Oddly, they all look fairly OK in the photo.

Once they’d dried, I used a mixture of metallic silver, silver glitter and white gel pens to add patterns to each tile. I could’ve used white gouache and/or pearlescent watercolours or pearlescent acrylic inks with a fine brush. However, by this point I was so frustrated with brush and wet media that I just wanted to draw. So I did.

It may not be a wonderful, finished, polished piece of art – it was never meant to be. It was practice.

What I may do, on a larger scale, is to heat emboss a design in white and then add watercolours. I can do this using a Sakura glue pen or a versamark embossing pen with embossing powders. Maybe not today, but another day. And I need to use a different paper to the Aquafine to avoid frustration.

Typographic Mushrooms

Just a little something I wanted to try out – using hand-drawn typography to create illustrations. I chose a mushroom, for no other reason than I like mushrooms.

It’s more about practising the hand-drawn typography or hand lettering than anything else.

What I realised, when I completed the black and white version, is that I could’ve varied the weight of the letters to produce highlights. That’s for another day, I think.

I also had to try adding colour, and in that way adding highlight and shadow.

I like both versions, but I think I like the coloured one a bit more.

I mentioned I’m following the Sarah King Domestika course – Hand-Drawn Typographic Portraits. I have started work on my first portrait, but it’s going to take me a while to do. In the meantime, little projects, like the mushroom, will give me plenty of practice as well as a chance to work out my process and way of working, as well as how I’d like to use it so it adds a note of harmony to my artistic song.

I started with a pencil sketch of the mushroom. Then, I added the words in rough with pencil. I scanned the sketch into Autodesk Sketchbook Pro. I then used my Microsoft Surface Slim Pen, to hand-draw the typography. Even though I’m using digital media. Autodesk Sketchbook Pro is a lot like working on paper, but it streamlines the process and allows me to skip a lot of the tedious steps. It also lets me take a black and white drawing and add colour quite easily.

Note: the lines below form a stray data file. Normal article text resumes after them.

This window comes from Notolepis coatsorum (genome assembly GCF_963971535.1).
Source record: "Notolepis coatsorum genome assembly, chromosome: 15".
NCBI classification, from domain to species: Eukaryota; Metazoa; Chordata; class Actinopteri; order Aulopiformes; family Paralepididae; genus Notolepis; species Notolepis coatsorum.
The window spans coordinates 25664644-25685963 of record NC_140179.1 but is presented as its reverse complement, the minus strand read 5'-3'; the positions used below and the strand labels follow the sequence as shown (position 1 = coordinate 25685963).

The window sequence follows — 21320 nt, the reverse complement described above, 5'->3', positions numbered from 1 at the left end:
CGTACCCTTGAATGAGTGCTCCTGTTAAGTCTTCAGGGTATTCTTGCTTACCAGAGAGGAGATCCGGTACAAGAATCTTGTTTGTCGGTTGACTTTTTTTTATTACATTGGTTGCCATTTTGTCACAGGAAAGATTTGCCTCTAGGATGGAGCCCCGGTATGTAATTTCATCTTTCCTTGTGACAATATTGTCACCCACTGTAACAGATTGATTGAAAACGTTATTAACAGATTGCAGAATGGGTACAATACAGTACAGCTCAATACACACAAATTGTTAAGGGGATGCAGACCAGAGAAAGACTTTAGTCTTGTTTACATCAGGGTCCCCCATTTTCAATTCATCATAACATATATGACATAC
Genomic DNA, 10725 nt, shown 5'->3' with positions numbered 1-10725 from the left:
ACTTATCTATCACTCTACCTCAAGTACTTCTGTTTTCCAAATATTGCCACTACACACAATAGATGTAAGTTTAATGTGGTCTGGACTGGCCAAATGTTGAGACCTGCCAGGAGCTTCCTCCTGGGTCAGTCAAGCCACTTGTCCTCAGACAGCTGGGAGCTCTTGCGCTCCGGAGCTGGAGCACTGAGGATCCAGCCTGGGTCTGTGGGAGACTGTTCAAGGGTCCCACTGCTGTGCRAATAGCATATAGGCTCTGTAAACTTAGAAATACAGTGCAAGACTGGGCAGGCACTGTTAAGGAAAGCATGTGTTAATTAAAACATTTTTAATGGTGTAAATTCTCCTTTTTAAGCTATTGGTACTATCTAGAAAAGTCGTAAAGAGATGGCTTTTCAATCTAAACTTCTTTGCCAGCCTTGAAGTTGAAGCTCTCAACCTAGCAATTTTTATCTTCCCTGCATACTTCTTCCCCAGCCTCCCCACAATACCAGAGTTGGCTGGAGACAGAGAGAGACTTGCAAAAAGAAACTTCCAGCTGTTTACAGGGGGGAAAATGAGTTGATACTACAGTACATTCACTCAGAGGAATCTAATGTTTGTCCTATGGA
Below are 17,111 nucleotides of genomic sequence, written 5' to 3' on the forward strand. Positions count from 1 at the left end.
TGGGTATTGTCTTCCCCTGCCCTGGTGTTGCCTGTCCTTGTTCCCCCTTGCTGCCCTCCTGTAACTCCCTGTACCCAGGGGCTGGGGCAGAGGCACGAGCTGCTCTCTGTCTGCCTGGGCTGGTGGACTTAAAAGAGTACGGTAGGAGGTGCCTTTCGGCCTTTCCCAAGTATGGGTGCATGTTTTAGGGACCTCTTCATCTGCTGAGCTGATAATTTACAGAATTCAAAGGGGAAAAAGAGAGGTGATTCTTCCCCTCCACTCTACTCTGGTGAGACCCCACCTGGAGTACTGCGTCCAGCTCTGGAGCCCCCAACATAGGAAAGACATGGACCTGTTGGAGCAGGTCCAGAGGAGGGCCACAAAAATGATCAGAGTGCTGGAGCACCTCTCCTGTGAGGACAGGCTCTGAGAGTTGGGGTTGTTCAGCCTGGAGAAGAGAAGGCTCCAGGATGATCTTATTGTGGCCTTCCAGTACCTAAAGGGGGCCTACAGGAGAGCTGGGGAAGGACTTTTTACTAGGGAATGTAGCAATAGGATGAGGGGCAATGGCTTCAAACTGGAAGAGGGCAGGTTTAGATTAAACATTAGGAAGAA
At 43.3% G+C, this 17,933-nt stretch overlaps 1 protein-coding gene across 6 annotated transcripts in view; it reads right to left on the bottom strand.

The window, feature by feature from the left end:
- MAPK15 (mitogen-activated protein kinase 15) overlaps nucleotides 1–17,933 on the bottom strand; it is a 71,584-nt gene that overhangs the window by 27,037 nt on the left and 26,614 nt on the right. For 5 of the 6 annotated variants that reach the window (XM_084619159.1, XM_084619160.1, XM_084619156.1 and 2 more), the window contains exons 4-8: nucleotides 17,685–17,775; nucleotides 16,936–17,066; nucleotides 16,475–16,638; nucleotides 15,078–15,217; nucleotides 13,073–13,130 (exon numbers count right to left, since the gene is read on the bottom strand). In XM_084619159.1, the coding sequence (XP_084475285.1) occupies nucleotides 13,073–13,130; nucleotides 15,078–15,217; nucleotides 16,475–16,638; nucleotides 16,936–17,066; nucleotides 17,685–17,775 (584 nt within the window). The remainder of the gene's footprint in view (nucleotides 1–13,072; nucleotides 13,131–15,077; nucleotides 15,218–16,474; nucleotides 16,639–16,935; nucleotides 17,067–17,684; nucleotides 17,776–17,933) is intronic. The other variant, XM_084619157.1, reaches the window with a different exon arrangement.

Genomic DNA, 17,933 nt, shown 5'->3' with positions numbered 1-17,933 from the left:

I’ve done this while I’m waiting for a migraine-type headache to subside enough that I can return to bed and sleep the dregs of it away. I’m nearly at that point now as I’m beginning to feel tired and sleepy. So, I’ll get the rest of the social media postings done, and then crawl back into bed to sleep.

Inhale, Exhale, Repeat

This was so very enjoyable!

I started with the hand-drawn typography. I’ve just started another Domestika course — Hand-Drawn Typographic Portrait by Sarah King. The first exercise is to letter words boxes divided by wavy lines. Then, creating letters in different weights. And of course, practice is something that needs to be done.

There was just something about her approach to this that grabbed me, and so, I now have many boxes with words and quotes in.

The first lesson shows how to use Photoshop to edit your lettering outlines and fill them with black. I found the process rather clunky and long-winded. Perhaps that’s because I’m used to working in Autodesk Sketchbook Pro with a pen on a screen as if they were pen and paper, that I could do this in my own way.

So that’s what I did. I used one of my pencilled samples to create the typography for the centre panel.

Then, it was adding the background. I just went with the flow on that one. I made use of the symmetry tools in Sketchbook Pro, and just had fun with a limited colour palette and my favourite kinds of shapes.

The course is about portraits. However, I have zero interest in drawing people. However, the techniques shared will spark ideas for how I can use them.

I’ve long been trying to incorporate words, quotes into my artwork and struggling to find my own style. I’m not sure if this will help, but I’m really quite happy with this particular artwork.